History and Hillsborough: The Cohen Controversy
Steven Cohen, host of America’s most popular soccer radio show World Soccer Daily, is learning a lesson Kelvin McKenzie could have taught him: don’t play fast and loose with the facts when you’re dealing with the Hillsborough disaster.
Cohen has, for quite some time, been beating the drum that ticketless Liverpool fans “shared responsibility” for causing the Hillsborough disaster, despite Lord Taylor’s official report concluding otherwise.
On his radio show last month around the twentieth anniversary of the disaster, Cohen stated that:
“People showing up without tickets, hell bent in getting into somewhere where they shouldn’t be going because they don’t have tickets, is the root cause of [the Hillsborough Disaster].”
“I’m yet to read anybody write in this weekend’s Sunday papers in England, where they’re all doing big commemorations about the 96, and why we should never forget and how it’s changed the game, nobody discusses the 6-8,000 who showed up without tickets and my argument has always been, if those people don’t show up, this never happens.”
“[Hillsborough] is a stadium that week-in week-out, Sheffield Wednesday used without incident.”
Cohen’s disinformation was deconstructed by US-based soccer blogger and podcaster Christopher Harris on EPL Talk, which at length rebutted Cohen’s claims with substantial evidence from Lord Taylor’s official report into the tragedy. Harris then concluded that:
Cohen was absolutely wrong on his April 13th show regarding the statements he made about the Hillsborough Tragedy. There were not, as he claimed, 6,000-8,000 ticketless fans. Cohen was emphatically wrong when he claimed that Sheffield Wednesday’s Hillsborough Stadium was used week-in week-out without incident. And the reason none of the English newspapers last Sunday discussed the “6-8,000 who showed up without tickets” is because they didn’t exist. The vast majority of English journalists and pundits know better because they’ve taken time to study the facts rather than to believe the lies told by The Sun and the South Yorkshire Police.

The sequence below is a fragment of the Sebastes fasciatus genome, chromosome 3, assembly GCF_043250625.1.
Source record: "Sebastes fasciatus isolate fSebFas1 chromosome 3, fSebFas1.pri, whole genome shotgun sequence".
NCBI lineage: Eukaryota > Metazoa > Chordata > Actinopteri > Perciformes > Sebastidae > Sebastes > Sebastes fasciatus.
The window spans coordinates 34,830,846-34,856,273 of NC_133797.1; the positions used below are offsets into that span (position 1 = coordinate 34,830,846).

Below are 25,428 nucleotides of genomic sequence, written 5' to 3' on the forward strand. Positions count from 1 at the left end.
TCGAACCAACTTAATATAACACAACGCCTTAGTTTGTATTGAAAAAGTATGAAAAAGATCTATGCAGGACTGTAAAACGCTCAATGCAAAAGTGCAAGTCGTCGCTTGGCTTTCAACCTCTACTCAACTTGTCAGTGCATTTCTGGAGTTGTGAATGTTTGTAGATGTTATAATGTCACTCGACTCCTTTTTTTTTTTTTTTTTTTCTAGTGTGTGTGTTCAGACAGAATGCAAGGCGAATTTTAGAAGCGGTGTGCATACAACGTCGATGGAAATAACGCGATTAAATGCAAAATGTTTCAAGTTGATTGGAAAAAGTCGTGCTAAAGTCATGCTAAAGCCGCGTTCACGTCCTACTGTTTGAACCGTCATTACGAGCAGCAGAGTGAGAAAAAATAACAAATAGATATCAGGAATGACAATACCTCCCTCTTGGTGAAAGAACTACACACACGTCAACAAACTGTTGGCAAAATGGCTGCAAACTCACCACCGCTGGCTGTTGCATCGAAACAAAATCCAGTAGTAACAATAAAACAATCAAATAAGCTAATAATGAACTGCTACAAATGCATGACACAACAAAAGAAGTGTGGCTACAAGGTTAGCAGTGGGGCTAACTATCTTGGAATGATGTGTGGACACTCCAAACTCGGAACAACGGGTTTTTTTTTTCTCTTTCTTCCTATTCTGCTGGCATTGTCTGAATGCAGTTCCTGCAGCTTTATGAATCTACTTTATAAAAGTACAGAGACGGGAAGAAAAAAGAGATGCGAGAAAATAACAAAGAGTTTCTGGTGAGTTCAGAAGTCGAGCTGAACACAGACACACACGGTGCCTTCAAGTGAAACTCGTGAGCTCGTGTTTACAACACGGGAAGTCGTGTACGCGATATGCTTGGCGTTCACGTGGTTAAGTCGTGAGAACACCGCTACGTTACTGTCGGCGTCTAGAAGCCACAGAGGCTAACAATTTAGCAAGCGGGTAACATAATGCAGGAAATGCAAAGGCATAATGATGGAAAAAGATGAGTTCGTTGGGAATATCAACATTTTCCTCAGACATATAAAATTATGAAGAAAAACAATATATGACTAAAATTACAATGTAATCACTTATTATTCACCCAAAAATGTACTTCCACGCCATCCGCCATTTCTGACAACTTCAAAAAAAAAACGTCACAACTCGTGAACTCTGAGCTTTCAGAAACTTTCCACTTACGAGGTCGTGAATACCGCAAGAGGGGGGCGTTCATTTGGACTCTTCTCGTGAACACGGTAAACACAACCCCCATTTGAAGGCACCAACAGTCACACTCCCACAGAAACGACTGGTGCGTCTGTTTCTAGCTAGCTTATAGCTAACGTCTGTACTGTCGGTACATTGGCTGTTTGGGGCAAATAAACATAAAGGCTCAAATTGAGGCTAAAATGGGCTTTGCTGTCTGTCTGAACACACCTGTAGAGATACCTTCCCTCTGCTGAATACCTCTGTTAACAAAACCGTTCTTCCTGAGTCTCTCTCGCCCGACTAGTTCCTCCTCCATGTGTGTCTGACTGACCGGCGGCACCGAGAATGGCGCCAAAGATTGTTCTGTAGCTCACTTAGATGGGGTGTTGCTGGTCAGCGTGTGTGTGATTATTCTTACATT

Sure, there were a very small minority of ticketless fans at the ground. And sure, some of the supporters were drunken (as at any football game or sporting event), but the fact of the matter is that Cohen is living in the 80s with the inaccurate statements he’s spewing out.
The Liverpool supporters were a victim of a combination of mistakes by the South Yorkshire Police (for failing to notice that the central pen was overcrowded while the pens to the left and right had room for more spectators, as well as not directing the Liverpool fans who came through the turnstiles away from the central pen), Sheffield Wednesday Football Club (Leppings Lane was ill-suited to admit the 10,100 fans, had too few turnstiles and the club failed to fix those and other issues between 1981-1989 even though they were well aware of them) and the Football Association (for deciding to play the semi-final match at Hillsborough despite previous crushing incidents).
The level of the furore can be seen in the 414 comments already found on this follow-up EPL Talk post on Cohen’s refusal to apologise.
Following a campaign by the Liverpool Supporters Club in the U.S. that has resulted in sponsors pulling the plug on support for Cohen’s shows, Cohen did eventually apologise to “any and all people who’s feelings have been hurt and people who have had awful memories and scars re-opened.” Yet his apology did not retract any of his false statements. It was about as heartful and sincere as a Drogba dive.
Indeed, as this BNet report notes, Cohen only further fanned the flames by telling the LA Times this:
“I’ve seen the Taliban less defensive,” Cohen said. “If this was being done in Afghanistan or Pakistan, we’d call these people terrorists. A lot of them are little cowards hiding behind their computers.
“I feel my life and my livelihood is at stake.”
Needless to say, describing Liverpool fans as “the Taliban” or “terrorists” has made things worse, not better. BNET understands that Cohen has been replying personally and unapologetically to the more than 3,500 emails he has received on the topic. Cohen claims he has received death threats, among other unpleasant protests, from fans.
There is, of course, no doubt that Cohen could well feel threatened and that any Liverpool fans sending death threats are doing more harm to the cause than good. Cohen does have the right to express this opinion on his show, however malicious and moronic, without having his life threatened.